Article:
is not conclusive.
In Latin, the word is
written "celtoi" or "celtai." If that word was derived directly from the
Celtic people's pronunciation, it would indicate that the correct
pronunciation is "selt-Celt". But there is some indication that it was
derived from the Greek word "keltoi," leaving us with little to go on, as
it was common to convert Greek "k" sounds (plosive) into Latin "c" sounds
(sibilant). Hence, the Greek "kentrum" became Latin "centrum," from which
we get the English word "center". This is a common development; the Latin
"caesar" was converted in German into "kaiser" (plosive), but into "czar"
in Russian, retaining the Latin sibilant sound.
Celtic language differentiated into several branches many centuries ago,
and the word "Celt" in today's Gaelic (for example) is a late
back-transformation from a different language, probably English. No other
European language gives much help. So we are left with the contradictory
clues, the Greek "keltoi" and the Latin "celtai." Which is correct - "selt-Celt"
or "kelt-Celt"? There are two questions here - first, what did the people
call themselves in, say, 500 BC? Second, how should the word be pronounced
in modem English?
To the first question,
there is no solid answer, and probably never will be. Evidence slightly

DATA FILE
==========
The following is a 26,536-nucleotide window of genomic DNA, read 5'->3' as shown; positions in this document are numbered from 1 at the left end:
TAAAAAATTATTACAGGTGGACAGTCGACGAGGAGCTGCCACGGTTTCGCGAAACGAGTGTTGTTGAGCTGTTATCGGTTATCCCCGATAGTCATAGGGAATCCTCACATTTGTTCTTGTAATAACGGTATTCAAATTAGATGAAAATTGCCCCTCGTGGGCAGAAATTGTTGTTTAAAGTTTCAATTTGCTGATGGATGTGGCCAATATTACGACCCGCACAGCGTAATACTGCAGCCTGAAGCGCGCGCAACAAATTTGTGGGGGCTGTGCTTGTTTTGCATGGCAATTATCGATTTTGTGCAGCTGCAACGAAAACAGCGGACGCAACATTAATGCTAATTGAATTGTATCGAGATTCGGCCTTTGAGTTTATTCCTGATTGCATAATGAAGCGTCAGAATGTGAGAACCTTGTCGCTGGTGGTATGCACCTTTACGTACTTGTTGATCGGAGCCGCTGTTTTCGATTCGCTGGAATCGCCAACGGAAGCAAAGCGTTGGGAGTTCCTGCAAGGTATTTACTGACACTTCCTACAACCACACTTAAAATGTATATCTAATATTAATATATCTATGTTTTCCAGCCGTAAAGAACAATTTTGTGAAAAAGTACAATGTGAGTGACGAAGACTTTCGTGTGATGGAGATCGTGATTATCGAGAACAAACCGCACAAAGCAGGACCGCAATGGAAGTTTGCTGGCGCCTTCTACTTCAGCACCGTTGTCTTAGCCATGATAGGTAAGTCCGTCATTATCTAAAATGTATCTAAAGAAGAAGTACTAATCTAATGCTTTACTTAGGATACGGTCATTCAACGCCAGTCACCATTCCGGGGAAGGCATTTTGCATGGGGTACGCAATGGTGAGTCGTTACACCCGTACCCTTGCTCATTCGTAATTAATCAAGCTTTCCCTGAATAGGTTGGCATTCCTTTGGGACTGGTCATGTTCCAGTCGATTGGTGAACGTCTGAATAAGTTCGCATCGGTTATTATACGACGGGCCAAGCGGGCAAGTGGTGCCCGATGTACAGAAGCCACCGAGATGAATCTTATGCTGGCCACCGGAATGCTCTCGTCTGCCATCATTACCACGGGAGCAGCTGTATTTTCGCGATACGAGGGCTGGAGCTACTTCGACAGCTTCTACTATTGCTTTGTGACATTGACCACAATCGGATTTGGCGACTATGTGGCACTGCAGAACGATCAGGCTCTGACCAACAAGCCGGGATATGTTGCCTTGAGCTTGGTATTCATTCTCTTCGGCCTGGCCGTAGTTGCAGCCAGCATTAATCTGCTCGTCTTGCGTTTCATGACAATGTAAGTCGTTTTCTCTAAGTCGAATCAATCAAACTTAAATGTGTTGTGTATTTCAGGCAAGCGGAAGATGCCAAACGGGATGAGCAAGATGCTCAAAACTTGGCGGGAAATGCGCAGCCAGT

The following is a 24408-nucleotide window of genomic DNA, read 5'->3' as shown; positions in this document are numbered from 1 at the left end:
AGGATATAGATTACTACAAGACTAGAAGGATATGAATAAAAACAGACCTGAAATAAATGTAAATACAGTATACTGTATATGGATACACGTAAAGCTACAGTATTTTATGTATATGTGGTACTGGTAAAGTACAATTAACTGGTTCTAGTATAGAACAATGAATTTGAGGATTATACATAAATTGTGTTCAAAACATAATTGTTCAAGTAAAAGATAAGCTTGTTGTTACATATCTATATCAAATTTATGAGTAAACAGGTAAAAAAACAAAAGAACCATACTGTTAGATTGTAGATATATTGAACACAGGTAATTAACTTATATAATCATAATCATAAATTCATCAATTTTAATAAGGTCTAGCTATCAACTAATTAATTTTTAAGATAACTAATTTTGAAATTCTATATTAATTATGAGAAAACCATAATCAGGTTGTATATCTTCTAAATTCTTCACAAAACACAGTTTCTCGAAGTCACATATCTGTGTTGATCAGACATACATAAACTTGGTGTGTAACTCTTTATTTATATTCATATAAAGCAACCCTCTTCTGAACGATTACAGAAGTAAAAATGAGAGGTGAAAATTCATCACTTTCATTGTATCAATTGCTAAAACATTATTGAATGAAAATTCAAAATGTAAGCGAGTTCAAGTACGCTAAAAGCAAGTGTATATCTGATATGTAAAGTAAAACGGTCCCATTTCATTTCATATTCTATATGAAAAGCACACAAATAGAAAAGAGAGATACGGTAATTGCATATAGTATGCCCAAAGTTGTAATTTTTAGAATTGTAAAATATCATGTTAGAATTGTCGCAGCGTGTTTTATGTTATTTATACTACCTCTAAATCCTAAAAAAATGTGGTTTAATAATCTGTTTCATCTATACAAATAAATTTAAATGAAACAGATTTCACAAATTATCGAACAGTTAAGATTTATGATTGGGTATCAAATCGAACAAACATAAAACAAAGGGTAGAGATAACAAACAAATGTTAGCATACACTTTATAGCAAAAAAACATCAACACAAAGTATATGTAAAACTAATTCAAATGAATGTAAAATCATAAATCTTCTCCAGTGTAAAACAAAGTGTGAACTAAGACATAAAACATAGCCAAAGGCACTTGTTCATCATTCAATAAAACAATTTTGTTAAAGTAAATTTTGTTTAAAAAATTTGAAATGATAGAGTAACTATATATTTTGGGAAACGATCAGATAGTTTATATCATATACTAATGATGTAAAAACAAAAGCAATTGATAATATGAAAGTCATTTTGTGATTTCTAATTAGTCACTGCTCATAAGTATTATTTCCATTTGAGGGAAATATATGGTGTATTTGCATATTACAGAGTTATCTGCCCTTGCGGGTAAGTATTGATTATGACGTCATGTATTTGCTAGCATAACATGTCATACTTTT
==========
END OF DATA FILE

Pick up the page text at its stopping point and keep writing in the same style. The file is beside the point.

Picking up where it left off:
favors "selt-Celt," but it is by no means conclusive. To the second
question, we refer to the rules of pronunciation for our language, one of
which is, "c" before "e" is always sibilant, except for a very few foreign
words used in English (such as the Italian word "cello", with the sound "ch").
That is true regardless of the earliest origin of the root word - such as
the Greek "kentrum" evolving into Latin "centrum" and thence into English
"center." The plosive "kelt" heard with increasing frequency today may be
a good guess on the original people's pronunciation, but it is bad
The evolution of the "kelt-Celt"
pronunciation is recent. For both English and American authorities, the
word was pronounced "selt-Celt" universally during the late 1800s and
early 1900s; see English lexicographers John Craig (1849) and Benjamin
Humphrey Smart (1836); American Noah Webster (1828). Webster's, American
College, and Funk & Wagnalls dictionaries up through the 1950s universally
used "selt-Celt" as the preferred or only pronunciation. The dominant